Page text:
For isobaric vaporization, the added heat of vaporization (process quantity) leads to a change in the enthalpy of the substance (state variable). Learn more about the different meaning of both terms in this article.

## Increase in volume during vaporization

In the article Specific latent heat of vaporization, it was explained that the heat of vaporization is necessary for breaking the intermolecular bonds. In fact, however, when a liquid vaporizes, it is not only the bindung energies that must be overcome. In general, a substance also expands greatly during vaporization. Steam, for example, occupies a volume almost 1700 times greater than liquid water at the same pressure of 1 bar. Thus, one liter of liquid water becomes about 1700 liters of water vapor after vaporization!

Energy is also required for this *expansion *of the volume of a substance against the acting ambient pressure (*displacing *the vapor into the environment). This energy to be added is also supplied in terms of heat and is already taken into account in the heat of vaporization! In most cases, vaporization takes place in an open system. The vaporizing liquid can thus expand freely at constant ambient pressure. This is also referred to as *isobaric *vaporization. In this case, the energy \(W\) required for the change in volume can be determined from the product of pressure \(p\) and volume change \(\Delta V\):

\begin{align}

&\boxed{W = p \cdot \Delta V} \\[5px]

\end{align}

This energy is also referred to as *pressure-volume work* or *displacement work *due. Note, however, that this energy to be added is not supplied in the form of mechanical work, but also as heat. So don’t be misled by the term *work*.

The amount of energy required to generate the gas volume during vaporization can be thought of as the expansion of a balloon. Energy is required to inflate the balloon. In a figurative sense, this corresponds to the generation of the gas volume against the acting ambient pressure.

## Enthalpy of vaporization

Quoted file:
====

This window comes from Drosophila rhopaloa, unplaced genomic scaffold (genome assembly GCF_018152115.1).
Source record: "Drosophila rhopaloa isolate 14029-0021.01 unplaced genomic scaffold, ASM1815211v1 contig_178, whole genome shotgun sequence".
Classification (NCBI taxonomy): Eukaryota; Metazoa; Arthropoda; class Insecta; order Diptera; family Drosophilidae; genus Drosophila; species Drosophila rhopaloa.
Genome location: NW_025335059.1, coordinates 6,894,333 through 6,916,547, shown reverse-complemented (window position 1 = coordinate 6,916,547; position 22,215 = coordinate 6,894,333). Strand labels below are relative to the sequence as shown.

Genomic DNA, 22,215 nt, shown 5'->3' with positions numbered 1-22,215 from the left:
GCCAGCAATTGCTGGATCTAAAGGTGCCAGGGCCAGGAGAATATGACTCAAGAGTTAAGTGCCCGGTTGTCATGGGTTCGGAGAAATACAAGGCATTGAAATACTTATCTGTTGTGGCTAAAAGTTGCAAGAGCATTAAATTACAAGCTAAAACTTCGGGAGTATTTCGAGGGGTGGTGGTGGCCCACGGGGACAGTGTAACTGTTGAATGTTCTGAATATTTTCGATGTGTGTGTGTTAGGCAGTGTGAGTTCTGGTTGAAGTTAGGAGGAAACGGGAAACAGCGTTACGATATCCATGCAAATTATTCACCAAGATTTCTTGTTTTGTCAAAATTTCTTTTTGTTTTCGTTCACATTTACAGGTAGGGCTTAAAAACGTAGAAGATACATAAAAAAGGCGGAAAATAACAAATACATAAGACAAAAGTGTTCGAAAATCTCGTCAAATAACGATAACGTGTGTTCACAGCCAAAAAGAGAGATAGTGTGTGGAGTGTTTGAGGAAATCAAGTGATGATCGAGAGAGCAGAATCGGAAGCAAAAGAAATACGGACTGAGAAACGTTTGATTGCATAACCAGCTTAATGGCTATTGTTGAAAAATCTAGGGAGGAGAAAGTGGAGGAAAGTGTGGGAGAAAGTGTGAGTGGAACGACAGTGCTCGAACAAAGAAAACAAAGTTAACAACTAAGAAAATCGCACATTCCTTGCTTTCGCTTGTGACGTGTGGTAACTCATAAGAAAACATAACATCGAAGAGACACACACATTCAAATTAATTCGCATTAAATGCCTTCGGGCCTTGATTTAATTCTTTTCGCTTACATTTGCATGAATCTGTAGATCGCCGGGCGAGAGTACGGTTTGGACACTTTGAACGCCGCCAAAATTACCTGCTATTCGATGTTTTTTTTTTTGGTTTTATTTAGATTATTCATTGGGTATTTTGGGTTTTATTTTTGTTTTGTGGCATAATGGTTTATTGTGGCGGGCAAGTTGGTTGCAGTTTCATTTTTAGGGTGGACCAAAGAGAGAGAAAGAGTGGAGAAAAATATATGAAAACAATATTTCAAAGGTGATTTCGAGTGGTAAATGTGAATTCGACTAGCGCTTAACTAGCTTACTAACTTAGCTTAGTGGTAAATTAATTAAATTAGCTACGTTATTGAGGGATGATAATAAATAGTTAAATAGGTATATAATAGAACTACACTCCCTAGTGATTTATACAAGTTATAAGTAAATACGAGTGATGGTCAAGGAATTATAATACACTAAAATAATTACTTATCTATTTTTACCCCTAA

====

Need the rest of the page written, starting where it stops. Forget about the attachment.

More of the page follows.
Consequently, the heat of vaporization can be divided into a portion that causes the change in internal energy \(\Delta U\) (in terms of changed binding energies), and a portion that results in the change of volume:

\begin{align}

\label{h}

&\boxed{Q_\text{V} = \Delta U + p \cdot \Delta V }:= \Delta H_\text{V} ~~~\text{enthalpy of vaporization} \\[5px]

\end{align}

The sum of internal energy and the product of pressure and volume is also called *enthalpy*. Equation (\ref{h}) thus gives the change in the enthalpy of the substance due to an isobaric supply of heat during vaporization. The heat of vaporization is therefore also called *enthalpy of vaporization*.

In the case of isobaric vaporization, the added heat of vaporization completely benefits the change of enthalpy and is therefore also called enthalpy of vaporization!

Note that the heat of vaporization and the enthalpy of vaporization are identical in value, but have different thermodynamic meanings! The enthalpy is a *state variable* which describes the energetic state of a substance on the basis of the internal energy and the pressure and volume (all three variables are state variables!). Heat, on the other hand, is a process quantity that only describes the process of energy transfer as heat into or out of a thermodynamic system. The heat of vaporization transferred across the system boundary is the *cause *of the change in enthalpy of the system.

## Enthalpy of vaporization using the example of water

For water, the pressure-volume work during vaporization is to be determined in the following. At first, 1 kilogram of liquid water at a pressure of 1 bar occupies a volume of about 1 liter. After complete vaporization, the volume has increased to about 1692 liters (this value can be determined using the Van der Waals equation). The change in volume is therefore \(\Delta V\) = 1691 liters. Consequently, an energy of around 169 kJ is required to change the volume:

\begin{align}

&W = p \cdot \Delta V = 1 \cdot 10^5 \tfrac{\text{N}}{\text{m²}} \cdot 1.691 \text{ m³} \approx 169 \text{ kJ} \\[5px]

\end{align}

According to the literature, the total heat of vaporization to be added for 1 kilogram of water is 2257 kJ. Thus, at an ambient pressure of 1 bar, around 7.5 % of the total heat of vaporization is used increase the volume during vaporization. The remaining 92.5% of the heat of evaporation is then actually used to change the binding energy (change in internal energy).